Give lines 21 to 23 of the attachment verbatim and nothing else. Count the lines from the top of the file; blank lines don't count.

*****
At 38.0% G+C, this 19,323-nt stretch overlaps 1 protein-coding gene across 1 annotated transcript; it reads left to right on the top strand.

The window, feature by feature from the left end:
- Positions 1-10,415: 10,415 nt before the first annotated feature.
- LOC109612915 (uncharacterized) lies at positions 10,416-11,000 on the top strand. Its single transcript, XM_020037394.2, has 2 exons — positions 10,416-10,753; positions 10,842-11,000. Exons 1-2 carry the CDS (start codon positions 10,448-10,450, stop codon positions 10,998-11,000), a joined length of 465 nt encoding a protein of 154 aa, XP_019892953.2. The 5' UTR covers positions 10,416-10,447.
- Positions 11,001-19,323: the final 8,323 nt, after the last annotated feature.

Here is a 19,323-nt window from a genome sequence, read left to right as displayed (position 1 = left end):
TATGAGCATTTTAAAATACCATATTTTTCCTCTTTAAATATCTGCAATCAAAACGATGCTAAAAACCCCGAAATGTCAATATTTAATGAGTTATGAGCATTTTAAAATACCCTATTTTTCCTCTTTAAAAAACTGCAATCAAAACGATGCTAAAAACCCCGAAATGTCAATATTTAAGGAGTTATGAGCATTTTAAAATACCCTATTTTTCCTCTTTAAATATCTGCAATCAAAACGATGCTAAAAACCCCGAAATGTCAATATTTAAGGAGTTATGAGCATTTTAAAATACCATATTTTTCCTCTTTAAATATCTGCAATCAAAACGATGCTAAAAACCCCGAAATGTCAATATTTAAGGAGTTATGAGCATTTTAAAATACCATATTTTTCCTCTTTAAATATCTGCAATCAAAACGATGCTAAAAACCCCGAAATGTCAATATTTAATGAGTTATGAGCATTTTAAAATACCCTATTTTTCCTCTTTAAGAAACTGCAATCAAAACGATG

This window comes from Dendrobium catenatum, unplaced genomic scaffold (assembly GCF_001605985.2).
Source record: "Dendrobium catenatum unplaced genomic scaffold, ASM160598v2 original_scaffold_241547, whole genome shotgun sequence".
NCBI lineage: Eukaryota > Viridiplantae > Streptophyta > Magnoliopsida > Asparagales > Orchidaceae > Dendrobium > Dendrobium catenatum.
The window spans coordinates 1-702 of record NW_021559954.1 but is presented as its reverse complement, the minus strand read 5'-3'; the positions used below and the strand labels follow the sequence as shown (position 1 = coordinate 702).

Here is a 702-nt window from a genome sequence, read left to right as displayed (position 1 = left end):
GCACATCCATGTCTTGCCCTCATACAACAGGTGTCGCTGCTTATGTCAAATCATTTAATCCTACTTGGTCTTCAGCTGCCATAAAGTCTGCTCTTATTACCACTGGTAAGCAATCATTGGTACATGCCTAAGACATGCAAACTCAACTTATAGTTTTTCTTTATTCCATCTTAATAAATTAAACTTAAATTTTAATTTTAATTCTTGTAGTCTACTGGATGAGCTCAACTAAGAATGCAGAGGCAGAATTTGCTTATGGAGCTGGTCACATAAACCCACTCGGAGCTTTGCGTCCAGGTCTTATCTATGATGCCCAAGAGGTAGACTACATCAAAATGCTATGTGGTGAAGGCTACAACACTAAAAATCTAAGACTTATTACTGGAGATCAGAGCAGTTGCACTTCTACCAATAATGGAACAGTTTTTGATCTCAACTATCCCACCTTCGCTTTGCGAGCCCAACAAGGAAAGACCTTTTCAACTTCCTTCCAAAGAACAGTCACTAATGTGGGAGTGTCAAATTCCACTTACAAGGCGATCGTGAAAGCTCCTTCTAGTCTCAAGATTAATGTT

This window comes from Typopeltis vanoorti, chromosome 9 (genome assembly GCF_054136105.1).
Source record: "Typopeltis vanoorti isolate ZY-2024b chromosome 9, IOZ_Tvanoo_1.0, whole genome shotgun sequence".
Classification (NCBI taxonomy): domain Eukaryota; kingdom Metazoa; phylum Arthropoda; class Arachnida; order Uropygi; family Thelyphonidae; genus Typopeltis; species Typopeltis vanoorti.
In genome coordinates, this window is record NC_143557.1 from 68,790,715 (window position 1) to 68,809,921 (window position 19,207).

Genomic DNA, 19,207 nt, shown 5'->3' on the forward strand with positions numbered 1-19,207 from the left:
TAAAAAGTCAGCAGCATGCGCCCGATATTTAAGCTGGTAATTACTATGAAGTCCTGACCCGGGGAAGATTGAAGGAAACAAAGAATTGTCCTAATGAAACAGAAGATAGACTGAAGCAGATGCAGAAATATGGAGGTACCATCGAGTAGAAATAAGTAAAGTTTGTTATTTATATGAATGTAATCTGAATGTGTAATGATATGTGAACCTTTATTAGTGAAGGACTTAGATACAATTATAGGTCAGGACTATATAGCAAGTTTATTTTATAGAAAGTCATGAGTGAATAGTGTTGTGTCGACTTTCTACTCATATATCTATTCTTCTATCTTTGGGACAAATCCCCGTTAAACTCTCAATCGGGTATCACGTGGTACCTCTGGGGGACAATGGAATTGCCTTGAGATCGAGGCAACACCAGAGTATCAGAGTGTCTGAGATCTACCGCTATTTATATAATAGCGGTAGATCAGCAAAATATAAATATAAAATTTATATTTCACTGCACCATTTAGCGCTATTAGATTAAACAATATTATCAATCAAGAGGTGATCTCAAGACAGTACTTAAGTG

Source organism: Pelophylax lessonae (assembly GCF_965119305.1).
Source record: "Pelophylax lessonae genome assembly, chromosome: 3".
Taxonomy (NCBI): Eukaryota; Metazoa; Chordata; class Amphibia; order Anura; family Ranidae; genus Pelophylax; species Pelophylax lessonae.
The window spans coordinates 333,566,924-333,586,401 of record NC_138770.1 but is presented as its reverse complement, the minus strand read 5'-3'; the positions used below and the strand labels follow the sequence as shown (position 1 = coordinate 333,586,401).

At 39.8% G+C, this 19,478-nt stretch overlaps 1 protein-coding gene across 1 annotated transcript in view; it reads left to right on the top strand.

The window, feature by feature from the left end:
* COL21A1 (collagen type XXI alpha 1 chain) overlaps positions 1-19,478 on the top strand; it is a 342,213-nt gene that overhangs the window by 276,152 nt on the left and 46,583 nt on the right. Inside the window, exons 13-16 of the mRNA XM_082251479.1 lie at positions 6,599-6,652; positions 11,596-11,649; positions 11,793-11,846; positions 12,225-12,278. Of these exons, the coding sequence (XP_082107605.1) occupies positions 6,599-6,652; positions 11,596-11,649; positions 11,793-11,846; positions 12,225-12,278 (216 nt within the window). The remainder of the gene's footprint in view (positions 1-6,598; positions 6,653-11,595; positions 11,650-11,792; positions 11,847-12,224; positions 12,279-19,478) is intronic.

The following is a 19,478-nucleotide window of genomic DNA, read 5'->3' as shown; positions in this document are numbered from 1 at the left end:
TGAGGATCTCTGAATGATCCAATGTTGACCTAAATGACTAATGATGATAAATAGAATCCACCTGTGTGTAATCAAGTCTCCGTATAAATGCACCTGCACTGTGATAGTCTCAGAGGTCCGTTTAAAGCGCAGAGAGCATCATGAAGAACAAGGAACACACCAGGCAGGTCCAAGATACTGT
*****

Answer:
Source record: "Pelophylax lessonae genome assembly, chromosome: 3".
Taxonomy (NCBI): Eukaryota; Metazoa; Chordata; class Amphibia; order Anura; family Ranidae; genus Pelophylax; species Pelophylax lessonae.
The window spans coordinates 333,566,924-333,586,401 of record NC_138770.1 but is presented as its reverse complement, the minus strand read 5'-3'; the positions used below and the strand labels follow the sequence as shown (position 1 = coordinate 333,586,401).